Many of her adventures are based on capers in which she and Willie Garvin become involved as a result of their association with Tarrant. However, they may also help perfect strangers or fight various eccentric villains in exotic locations of their own volition if the cause fits their values; "ghosts" from their Network past also emerge to haunt them from time to time. Although Modesty and Willie will not hesitate to kill if necessary, they avoid deadly force whenever possible, often relying upon their extraordinary physical and weapons skills. There are many occasions in the comic strip and novels where the two decide ahead of time whether to use deadly force ("for keeps") or less-lethal methods ("for sleeps") depending on the level of the perceived threat.
The kinds of fights and battles that Modesty and Willie have are often very special. There is a great emphasis on unarmed combat and unusual weapons. Modesty's weapon of choice is a "kongo" or yawara stick and as for firearms she begins by preferring the Colt .32 revolver and Mab Brevete .32 ACP auto pistol though in later books she switches to carrying a Star PD .45 auto pistol, while Willie's preferred weapon is the throwing knife, of which he usually carries two. Many other strange weapons (such as the use of quarterstaff, épée, blowgun, and sling) and unexpected fighting techniques are also featured.
In keeping with the "Floating timeline" spirit of other long-running comic strip and literary characters, Modesty and Willie generally do not age over the decades, with Modesty always being depicted as being in her late 20s, Willie eight years older. The only exceptions to this rule occur in the comic strip origin story, "In the Beginning", the 1996 short story collection Cobra Trap, the final Modesty Blaise book, which contains five stories that take place where Modesty's age moves from 20 to 52 (approximately), and the 2003 film My Name Is Modesty which is a prequel depicting Modesty in her late teens.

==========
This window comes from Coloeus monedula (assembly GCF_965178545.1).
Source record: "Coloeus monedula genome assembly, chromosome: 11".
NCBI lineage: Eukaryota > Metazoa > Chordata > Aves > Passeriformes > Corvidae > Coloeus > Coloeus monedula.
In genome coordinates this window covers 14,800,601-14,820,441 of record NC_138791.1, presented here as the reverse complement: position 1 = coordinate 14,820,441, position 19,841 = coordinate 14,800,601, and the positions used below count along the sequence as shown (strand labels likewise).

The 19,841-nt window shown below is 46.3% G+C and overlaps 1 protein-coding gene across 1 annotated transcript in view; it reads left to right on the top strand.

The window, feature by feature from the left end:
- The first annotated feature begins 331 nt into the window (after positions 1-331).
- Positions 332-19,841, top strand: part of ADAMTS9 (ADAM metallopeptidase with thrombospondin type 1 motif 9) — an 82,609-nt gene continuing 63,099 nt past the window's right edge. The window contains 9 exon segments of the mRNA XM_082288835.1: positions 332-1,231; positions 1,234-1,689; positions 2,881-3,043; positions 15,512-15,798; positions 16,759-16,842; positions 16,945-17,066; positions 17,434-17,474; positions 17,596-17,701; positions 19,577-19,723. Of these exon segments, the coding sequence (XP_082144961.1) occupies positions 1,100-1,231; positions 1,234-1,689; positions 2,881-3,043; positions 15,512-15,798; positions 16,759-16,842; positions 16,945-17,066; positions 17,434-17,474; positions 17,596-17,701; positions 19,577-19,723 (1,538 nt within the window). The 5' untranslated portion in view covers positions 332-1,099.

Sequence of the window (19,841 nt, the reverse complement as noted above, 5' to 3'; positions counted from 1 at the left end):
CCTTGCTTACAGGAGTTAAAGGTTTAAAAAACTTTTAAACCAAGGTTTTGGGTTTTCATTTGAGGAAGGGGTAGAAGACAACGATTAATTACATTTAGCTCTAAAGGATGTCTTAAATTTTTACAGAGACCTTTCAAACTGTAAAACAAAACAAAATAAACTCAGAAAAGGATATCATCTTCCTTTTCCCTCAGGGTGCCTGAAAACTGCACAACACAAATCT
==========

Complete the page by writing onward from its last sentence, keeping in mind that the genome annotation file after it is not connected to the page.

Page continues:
In an essay found in Myths for the Modern Age: Philip José Farmer's Wold Newton Universe (Win Scott Eckert, ed., MonkeyBrain Books, 2005), author Chuck Loridans contributes an article entitled "The Daughters of Greystoke" wherein he posits that Modesty is the daughter of Tarzan and La of Opar.
Having conceived the idea after a chance meeting with a girl during his wartime service in the Middle East, O'Donnell elected to work with Jim Holdaway, with whom he had worked on the strip Romeo Brown, after a trial period of collaboration with Frank Hampson, creator of Dan Dare, left O'Donnell dissatisfied. Modesty Blaise debuted in the London Evening Standard on 13 May 1963. The strip was syndicated among a large number of newspapers ranging from the Johannesburg Star to the Detroit Free Press, the Bombay Samachar, The Telegraph, (Calcutta, India), The Star (Malaysia), The West Australian (Perth, Australia) and The Evening Citizen (Glasgow, Scotland).
After Jim Holdaway's death in 1970, the art of the strip was provided by the Spanish artist Enrique Badía Romero. Eight years later, Romero quit to make time for his own comics projects, and after short attempts by John Burns and Patrick Wright, Neville Colvin drew the strip until 1986. Then Romero returned to the job and continued until the end of the strip.